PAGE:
Treating Your Headaches
If you have headaches on a regular basis, it is a good idea to tell your dentist about them. Several dental issues can cause headaches, such as an abnormal bite or TMJ, or jaw joint dysfunction.
Headache is just one symptoms that may be attributable to poor occlusion (or a bad bite). Other symptom such as pain or noise in the jaw joint, facial pain, sensitive teeth, difficulty chewing, and neck pain may also be related to your occlusion, and should be discussed with your dentist.
New technology now allows your dentist to objectively evaluate the state of these muscles and various other factors that my be affecting your bite. Based on this and other information obtained from physical examination, your dentist can rule in or rule out your bite as possible cause of headaches pain with a high degree of confidence.
If the indications are that your bite is a major factor, your dentist may recommend provisional or interim treatment. This involves fabrication of a custom made orthotic. An orthotic is a plastic appliance that is worn over or fixed on your teeth to adjust your bite to a correct relationship. At this point, nothing permanent is done to alter your teeth or your bite. You would wear this appliance for a period of time to make sure the new bite position is correct before any consideration would be given to permanently altering your bite.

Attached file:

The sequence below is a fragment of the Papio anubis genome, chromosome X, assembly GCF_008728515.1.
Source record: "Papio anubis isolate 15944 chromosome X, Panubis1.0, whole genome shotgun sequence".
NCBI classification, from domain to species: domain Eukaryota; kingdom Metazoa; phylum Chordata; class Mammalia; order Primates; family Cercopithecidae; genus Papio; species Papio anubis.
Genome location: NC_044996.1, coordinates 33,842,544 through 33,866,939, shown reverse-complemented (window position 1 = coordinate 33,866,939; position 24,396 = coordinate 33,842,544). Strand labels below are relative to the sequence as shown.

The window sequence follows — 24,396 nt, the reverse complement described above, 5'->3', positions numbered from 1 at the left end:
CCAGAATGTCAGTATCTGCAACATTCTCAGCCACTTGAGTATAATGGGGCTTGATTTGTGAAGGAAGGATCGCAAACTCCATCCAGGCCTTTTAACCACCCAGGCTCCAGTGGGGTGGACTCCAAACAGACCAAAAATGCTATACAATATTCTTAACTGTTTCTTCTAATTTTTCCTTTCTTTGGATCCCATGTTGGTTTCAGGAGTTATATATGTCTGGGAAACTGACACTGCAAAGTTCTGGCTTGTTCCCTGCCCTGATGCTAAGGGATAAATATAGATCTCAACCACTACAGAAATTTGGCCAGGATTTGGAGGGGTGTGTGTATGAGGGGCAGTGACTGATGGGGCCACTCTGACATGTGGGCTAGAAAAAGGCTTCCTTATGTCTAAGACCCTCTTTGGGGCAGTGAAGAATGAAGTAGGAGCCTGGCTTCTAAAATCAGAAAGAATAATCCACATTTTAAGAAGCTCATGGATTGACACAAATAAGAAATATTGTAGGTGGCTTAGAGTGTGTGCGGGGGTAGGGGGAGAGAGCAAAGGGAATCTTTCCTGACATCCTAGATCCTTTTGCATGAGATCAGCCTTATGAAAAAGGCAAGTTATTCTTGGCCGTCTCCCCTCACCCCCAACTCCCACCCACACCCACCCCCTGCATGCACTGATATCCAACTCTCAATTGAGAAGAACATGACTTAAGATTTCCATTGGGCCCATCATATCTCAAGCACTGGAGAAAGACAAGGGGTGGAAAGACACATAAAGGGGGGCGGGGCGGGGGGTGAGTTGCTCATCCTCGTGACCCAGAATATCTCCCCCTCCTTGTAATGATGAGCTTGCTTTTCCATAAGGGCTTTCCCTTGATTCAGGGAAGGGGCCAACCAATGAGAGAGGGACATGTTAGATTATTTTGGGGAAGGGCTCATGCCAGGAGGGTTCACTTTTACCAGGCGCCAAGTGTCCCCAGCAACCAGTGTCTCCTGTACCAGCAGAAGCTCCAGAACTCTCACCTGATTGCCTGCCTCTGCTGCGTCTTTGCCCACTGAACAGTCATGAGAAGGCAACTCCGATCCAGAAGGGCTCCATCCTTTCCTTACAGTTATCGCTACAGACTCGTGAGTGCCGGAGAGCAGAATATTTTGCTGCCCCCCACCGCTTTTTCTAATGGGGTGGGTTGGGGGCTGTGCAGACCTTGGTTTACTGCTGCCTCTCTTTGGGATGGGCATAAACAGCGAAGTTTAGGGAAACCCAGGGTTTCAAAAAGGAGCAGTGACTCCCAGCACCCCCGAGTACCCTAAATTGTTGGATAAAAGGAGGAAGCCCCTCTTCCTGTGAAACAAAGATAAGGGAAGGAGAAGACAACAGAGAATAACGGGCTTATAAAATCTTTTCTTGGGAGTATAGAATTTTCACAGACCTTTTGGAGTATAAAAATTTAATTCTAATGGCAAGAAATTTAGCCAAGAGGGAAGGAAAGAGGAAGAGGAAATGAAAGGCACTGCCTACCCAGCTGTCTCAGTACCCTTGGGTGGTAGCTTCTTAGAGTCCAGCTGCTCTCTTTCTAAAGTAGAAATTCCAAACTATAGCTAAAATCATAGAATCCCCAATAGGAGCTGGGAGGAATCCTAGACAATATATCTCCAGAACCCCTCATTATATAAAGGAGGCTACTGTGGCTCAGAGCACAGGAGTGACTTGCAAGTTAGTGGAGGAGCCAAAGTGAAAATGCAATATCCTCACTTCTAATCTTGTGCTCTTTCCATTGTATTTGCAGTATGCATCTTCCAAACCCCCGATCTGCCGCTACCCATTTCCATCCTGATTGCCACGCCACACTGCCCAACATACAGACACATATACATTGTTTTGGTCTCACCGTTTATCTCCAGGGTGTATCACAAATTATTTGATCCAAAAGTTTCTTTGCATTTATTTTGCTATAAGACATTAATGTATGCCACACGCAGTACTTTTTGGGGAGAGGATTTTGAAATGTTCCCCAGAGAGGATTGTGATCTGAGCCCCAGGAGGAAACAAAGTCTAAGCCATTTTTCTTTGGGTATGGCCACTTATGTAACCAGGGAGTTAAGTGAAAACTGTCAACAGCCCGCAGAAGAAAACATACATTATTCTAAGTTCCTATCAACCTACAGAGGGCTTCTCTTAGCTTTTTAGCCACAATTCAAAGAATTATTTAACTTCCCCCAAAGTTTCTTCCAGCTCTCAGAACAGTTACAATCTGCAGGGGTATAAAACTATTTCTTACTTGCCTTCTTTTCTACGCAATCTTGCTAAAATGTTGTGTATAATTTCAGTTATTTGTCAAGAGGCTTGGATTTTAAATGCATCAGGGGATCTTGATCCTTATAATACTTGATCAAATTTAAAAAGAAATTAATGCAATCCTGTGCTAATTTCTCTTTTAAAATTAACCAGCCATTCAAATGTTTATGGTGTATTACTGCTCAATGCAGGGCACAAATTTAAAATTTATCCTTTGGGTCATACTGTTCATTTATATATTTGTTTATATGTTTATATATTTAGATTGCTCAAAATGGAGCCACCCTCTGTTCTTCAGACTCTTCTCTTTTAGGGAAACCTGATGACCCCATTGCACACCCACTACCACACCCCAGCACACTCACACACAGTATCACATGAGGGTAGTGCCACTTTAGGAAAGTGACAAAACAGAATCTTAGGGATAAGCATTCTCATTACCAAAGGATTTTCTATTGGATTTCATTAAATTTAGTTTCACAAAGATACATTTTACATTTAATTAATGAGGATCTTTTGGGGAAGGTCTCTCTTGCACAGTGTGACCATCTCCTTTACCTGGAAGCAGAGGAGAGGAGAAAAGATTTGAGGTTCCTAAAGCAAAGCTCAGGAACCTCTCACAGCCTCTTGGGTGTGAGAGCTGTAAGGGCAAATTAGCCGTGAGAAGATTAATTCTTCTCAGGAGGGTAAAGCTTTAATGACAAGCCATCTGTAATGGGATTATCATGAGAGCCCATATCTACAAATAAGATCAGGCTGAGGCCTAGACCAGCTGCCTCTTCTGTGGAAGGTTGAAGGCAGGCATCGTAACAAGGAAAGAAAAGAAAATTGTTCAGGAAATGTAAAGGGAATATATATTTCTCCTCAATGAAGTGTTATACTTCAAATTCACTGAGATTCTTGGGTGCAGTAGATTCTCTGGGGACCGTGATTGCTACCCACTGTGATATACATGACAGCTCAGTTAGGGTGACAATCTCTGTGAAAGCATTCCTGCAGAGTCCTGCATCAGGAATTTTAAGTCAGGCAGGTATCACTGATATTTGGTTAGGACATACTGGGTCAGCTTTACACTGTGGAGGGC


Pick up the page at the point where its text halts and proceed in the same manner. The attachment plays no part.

Dear Dr. Zase,
Thank you for recommending the NTI (Nociceptive Trigeminal Inhibition) device to me. Since I started wearing it I experienced a quick resolution of my almost daily headaches. It was hard to believe this little device would make such a big impact but thankfully it did. Not to mention the positive protective effects it’s having on my teeth! I wish I had this a long time ago instead of the traditional night guard I started with. Also, it is much more comfortable than the night guard. I will never go to bed without my NTI now!
The reason that the TMJ and your jaws cause migraines and other head pain problems is due to the fact that the trigeminal nerve is one of the most complex and powerful nerves in the human body. It is very closely associated to the TMJ and completely responsible for your jaw and tooth functions. It feeds sensation and function to your jaws, face, tongue, sinus, palate, eyes, teeth, and lips.
Most cases of TMJ syndrome are temporary; thus, treatment is usually conservative. If conservative and noninvasive techniques such as the use of a splint, do not work, you may consider more invasive techniques, such as surgery. Treatment may involve a series of steps. The step-by-step plan is in your best interest because only minor, relatively non-invasive treatment may be needed.
Diagnosis is an important step before treatment. Part of your clinical examination includes checking the joints and muscles for tenderness, clicking, popping or difficulty moving. Your complete medical history may be reviewed, so it is important to keep your dental office record up-to-date. Your dentist may take x-rays and may make a “cast” of your teeth to see how your bite fits together. Your dentist may also request specialized x-rays for the TM joints.